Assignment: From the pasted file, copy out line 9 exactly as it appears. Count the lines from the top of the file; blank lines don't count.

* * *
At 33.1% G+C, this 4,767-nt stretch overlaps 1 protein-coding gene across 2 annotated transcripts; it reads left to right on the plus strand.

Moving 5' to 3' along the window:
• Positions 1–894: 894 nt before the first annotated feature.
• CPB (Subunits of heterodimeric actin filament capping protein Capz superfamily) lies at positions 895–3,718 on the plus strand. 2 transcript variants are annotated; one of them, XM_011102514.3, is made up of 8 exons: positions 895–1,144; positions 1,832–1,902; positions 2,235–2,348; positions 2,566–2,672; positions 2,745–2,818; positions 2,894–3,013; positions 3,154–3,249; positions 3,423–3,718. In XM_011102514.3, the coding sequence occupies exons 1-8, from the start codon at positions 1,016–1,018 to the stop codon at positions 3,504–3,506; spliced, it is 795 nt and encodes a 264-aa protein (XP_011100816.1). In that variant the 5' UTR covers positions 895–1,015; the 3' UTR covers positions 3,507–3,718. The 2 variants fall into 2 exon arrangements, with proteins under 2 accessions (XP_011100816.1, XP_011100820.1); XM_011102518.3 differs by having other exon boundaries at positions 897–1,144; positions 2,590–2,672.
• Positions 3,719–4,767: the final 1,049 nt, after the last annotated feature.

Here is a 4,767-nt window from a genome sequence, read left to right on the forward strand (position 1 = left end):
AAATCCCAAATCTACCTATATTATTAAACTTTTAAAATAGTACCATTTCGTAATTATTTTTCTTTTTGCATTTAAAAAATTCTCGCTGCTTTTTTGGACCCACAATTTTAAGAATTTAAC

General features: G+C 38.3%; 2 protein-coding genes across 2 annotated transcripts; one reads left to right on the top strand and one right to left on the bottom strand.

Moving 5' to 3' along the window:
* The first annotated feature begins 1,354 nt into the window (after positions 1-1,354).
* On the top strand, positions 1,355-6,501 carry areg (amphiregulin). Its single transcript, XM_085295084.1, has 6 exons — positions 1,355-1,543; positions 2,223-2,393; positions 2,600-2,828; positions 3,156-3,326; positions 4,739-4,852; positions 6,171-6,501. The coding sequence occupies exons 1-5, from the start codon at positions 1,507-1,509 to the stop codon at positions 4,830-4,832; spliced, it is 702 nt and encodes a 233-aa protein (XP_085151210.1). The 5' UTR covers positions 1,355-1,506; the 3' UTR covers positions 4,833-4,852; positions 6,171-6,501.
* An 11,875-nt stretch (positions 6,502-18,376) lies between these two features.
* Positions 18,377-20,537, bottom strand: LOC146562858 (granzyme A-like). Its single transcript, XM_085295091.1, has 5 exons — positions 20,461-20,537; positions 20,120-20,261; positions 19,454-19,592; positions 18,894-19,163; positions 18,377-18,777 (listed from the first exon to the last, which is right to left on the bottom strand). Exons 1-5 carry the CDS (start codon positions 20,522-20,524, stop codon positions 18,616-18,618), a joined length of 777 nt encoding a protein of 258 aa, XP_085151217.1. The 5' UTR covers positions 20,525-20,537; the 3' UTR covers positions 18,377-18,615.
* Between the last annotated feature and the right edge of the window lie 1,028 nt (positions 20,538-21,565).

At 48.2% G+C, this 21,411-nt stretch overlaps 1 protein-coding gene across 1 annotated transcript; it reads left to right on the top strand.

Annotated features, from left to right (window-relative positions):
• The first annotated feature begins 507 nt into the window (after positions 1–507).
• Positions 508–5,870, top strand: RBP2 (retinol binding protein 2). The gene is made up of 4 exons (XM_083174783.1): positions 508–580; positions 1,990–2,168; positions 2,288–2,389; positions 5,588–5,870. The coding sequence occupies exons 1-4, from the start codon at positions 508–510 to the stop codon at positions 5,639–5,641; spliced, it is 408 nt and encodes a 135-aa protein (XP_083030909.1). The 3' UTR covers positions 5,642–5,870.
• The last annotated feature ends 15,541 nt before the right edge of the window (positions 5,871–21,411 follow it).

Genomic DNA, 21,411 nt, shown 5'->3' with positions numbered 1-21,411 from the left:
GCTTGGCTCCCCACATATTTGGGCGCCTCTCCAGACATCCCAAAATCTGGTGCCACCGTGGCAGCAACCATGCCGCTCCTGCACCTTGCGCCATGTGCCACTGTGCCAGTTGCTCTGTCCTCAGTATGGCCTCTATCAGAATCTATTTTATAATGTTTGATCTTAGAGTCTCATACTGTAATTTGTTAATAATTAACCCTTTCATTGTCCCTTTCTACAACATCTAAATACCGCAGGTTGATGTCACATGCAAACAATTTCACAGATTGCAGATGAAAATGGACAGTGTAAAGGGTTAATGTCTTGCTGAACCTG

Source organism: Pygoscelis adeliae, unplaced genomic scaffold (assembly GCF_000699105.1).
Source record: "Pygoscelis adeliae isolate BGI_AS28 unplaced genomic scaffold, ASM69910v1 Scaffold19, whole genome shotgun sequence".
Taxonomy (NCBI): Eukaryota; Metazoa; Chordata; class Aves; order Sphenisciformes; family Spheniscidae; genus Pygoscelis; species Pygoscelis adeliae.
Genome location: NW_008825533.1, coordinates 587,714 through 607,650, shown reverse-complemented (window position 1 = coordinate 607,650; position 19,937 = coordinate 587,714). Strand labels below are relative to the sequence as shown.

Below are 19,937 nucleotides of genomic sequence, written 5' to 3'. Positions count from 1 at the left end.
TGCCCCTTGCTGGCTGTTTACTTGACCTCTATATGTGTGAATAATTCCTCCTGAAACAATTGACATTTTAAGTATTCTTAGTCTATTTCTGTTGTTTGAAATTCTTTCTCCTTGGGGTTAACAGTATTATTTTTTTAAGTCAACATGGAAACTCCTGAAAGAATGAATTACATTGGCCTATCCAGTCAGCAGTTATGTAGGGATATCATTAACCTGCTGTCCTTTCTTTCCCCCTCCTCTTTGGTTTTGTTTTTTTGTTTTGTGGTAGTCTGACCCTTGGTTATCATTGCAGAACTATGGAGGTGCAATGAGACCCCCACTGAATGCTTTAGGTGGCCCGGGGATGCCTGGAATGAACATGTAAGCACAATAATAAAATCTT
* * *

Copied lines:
Moving 5' to 3' along the window: